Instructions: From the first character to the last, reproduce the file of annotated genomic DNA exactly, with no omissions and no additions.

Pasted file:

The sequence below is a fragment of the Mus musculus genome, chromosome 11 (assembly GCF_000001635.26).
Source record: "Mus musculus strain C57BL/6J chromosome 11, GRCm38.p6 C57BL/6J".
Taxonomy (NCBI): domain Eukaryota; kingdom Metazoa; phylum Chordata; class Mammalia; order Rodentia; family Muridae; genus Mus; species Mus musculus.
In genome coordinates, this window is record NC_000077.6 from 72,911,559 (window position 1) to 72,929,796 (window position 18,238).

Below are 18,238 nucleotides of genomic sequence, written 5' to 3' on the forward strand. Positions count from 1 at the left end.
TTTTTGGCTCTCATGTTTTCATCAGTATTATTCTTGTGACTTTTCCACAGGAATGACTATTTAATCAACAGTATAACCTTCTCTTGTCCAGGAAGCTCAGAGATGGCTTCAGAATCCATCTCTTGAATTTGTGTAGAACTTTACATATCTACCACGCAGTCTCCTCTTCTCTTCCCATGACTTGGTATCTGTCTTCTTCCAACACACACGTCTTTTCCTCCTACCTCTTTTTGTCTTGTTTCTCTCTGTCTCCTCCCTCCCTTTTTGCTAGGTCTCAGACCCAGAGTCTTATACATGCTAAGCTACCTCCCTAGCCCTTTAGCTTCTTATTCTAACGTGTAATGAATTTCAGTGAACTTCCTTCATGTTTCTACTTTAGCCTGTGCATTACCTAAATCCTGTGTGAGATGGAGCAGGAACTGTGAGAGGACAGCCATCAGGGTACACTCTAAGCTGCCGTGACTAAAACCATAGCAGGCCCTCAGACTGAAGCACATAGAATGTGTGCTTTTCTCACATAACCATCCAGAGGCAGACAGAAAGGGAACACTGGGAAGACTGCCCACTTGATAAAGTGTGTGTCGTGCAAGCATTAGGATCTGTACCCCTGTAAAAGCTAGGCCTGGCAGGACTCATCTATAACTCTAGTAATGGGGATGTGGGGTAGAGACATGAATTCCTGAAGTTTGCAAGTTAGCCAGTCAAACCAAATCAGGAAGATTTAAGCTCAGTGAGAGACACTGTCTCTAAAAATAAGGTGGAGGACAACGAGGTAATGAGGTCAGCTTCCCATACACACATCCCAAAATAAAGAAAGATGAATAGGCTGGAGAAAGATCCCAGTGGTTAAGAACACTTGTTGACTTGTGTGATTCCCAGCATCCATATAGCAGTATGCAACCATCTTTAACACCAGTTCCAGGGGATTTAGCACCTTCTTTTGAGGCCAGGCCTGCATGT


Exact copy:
The sequence below is a fragment of the Mus musculus genome, chromosome 11 (assembly GCF_000001635.26).
Source record: "Mus musculus strain C57BL/6J chromosome 11, GRCm38.p6 C57BL/6J".
Taxonomy (NCBI): domain Eukaryota; kingdom Metazoa; phylum Chordata; class Mammalia; order Rodentia; family Muridae; genus Mus; species Mus musculus.
In genome coordinates, this window is record NC_000077.6 from 72,911,559 (window position 1) to 72,929,796 (window position 18,238).

Below are 18,238 nucleotides of genomic sequence, written 5' to 3' on the forward strand. Positions count from 1 at the left end.
TTTTTGGCTCTCATGTTTTCATCAGTATTATTCTTGTGACTTTTCCACAGGAATGACTATTTAATCAACAGTATAACCTTCTCTTGTCCAGGAAGCTCAGAGATGGCTTCAGAATCCATCTCTTGAATTTGTGTAGAACTTTACATATCTACCACGCAGTCTCCTCTTCTCTTCCCATGACTTGGTATCTGTCTTCTTCCAACACACACGTCTTTTCCTCCTACCTCTTTTTGTCTTGTTTCTCTCTGTCTCCTCCCTCCCTTTTTGCTAGGTCTCAGACCCAGAGTCTTATACATGCTAAGCTACCTCCCTAGCCCTTTAGCTTCTTATTCTAACGTGTAATGAATTTCAGTGAACTTCCTTCATGTTTCTACTTTAGCCTGTGCATTACCTAAATCCTGTGTGAGATGGAGCAGGAACTGTGAGAGGACAGCCATCAGGGTACACTCTAAGCTGCCGTGACTAAAACCATAGCAGGCCCTCAGACTGAAGCACATAGAATGTGTGCTTTTCTCACATAACCATCCAGAGGCAGACAGAAAGGGAACACTGGGAAGACTGCCCACTTGATAAAGTGTGTGTCGTGCAAGCATTAGGATCTGTACCCCTGTAAAAGCTAGGCCTGGCAGGACTCATCTATAACTCTAGTAATGGGGATGTGGGGTAGAGACATGAATTCCTGAAGTTTGCAAGTTAGCCAGTCAAACCAAATCAGGAAGATTTAAGCTCAGTGAGAGACACTGTCTCTAAAAATAAGGTGGAGGACAACGAGGTAATGAGGTCAGCTTCCCATACACACATCCCAAAATAAAGAAAGATGAATAGGCTGGAGAAAGATCCCAGTGGTTAAGAACACTTGTTGACTTGTGTGATTCCCAGCATCCATATAGCAGTATGCAACCATCTTTAACACCAGTTCCAGGGGATTTAGCACCTTCTTTTGAGGCCAGGCCTGCATGT